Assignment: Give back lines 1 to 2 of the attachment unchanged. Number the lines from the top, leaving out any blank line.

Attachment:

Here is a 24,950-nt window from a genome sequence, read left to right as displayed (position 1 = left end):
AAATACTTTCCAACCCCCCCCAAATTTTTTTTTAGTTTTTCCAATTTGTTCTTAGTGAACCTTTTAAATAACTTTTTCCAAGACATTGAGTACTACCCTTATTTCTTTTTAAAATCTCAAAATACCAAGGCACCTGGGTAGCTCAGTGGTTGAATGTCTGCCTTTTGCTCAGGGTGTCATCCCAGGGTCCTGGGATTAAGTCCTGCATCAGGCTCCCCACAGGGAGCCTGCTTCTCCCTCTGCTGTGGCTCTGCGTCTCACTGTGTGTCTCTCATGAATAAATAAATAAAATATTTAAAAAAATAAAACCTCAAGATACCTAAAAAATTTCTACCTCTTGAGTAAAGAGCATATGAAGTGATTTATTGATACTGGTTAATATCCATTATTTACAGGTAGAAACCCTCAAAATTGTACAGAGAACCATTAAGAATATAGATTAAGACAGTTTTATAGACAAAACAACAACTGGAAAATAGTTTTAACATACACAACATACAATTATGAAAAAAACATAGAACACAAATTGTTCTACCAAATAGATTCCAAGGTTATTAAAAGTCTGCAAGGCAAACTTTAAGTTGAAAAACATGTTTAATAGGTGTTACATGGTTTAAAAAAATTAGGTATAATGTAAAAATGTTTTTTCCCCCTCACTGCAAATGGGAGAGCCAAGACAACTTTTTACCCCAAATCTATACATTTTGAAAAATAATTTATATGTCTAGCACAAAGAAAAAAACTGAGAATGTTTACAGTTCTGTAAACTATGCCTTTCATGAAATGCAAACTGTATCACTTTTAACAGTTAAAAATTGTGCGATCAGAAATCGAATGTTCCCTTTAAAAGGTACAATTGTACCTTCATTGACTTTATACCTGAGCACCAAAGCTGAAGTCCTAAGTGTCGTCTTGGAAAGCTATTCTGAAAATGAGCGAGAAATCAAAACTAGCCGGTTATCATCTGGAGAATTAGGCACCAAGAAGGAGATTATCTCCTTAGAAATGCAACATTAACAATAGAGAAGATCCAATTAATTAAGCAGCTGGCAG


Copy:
Here is a 24,950-nt window from a genome sequence, read left to right as displayed (position 1 = left end):
AAATACTTTCCAACCCCCCCCAAATTTTTTTTTAGTTTTTCCAATTTGTTCTTAGTGAACCTTTTAAATAACTTTTTCCAAGACATTGAGTACTACCCTTATTTCTTTTTAAAATCTCAAAATACCAAGGCACCTGGGTAGCTCAGTGGTTGAATGTCTGCCTTTTGCTCAGGGTGTCATCCCAGGGTCCTGGGATTAAGTCCTGCATCAGGCTCCCCACAGGGAGCCTGCTTCTCCCTCTGCTGTGGCTCTGCGTCTCACTGTGTGTCTCTCATGAATAAATAAATAAAATATTTAAAAAAATAAAACCTCAAGATACCTAAAAAATTTCTACCTCTTGAGTAAAGAGCATATGAAGTGATTTATTGATACTGGTTAATATCCATTATTTACAGGTAGAAACCCTCAAAATTGTACAGAGAACCATTAAGAATATAGATTAAGACAGTTTTATAGACAAAACAACAACTGGAAAATAGTTTTAACATACACAACATACAATTATGAAAAAAACATAGAACACAAATTGTTCTACCAAATAGATTCCAAGGTTATTAAAAGTCTGCAAGGCAAACTTTAAGTTGAAAAACATGTTTAATAGGTGTTACATGGTTTAAAAAAATTAGGTATAATGTAAAAATGTTTTTTCCCCCTCACTGCAAATGGGAGAGCCAAGACAACTTTTTACCCCAAATCTATACATTTTGAAAAATAATTTATATGTCTAGCACAAAGAAAAAAACTGAGAATGTTTACAGTTCTGTAAACTATGCCTTTCATGAAATGCAAACTGTATCACTTTTAACAGTTAAAAATTGTGCGATCAGAAATCGAATGTTCCCTTTAAAAGGTACAATTGTACCTTCATTGACTTTATACCTGAGCACCAAAGCTGAAGTCCTAAGTGTCGTCTTGGAAAGCTATTCTGAAAATGAGCGAGAAATCAAAACTAGCCGGTTATCATCTGGAGAATTAGGCACCAAGAAGGAGATTATCTCCTTAGAAATGCAACATTAACAATAGAGAAGATCCAATTAATTAAGCAGCTGGCAG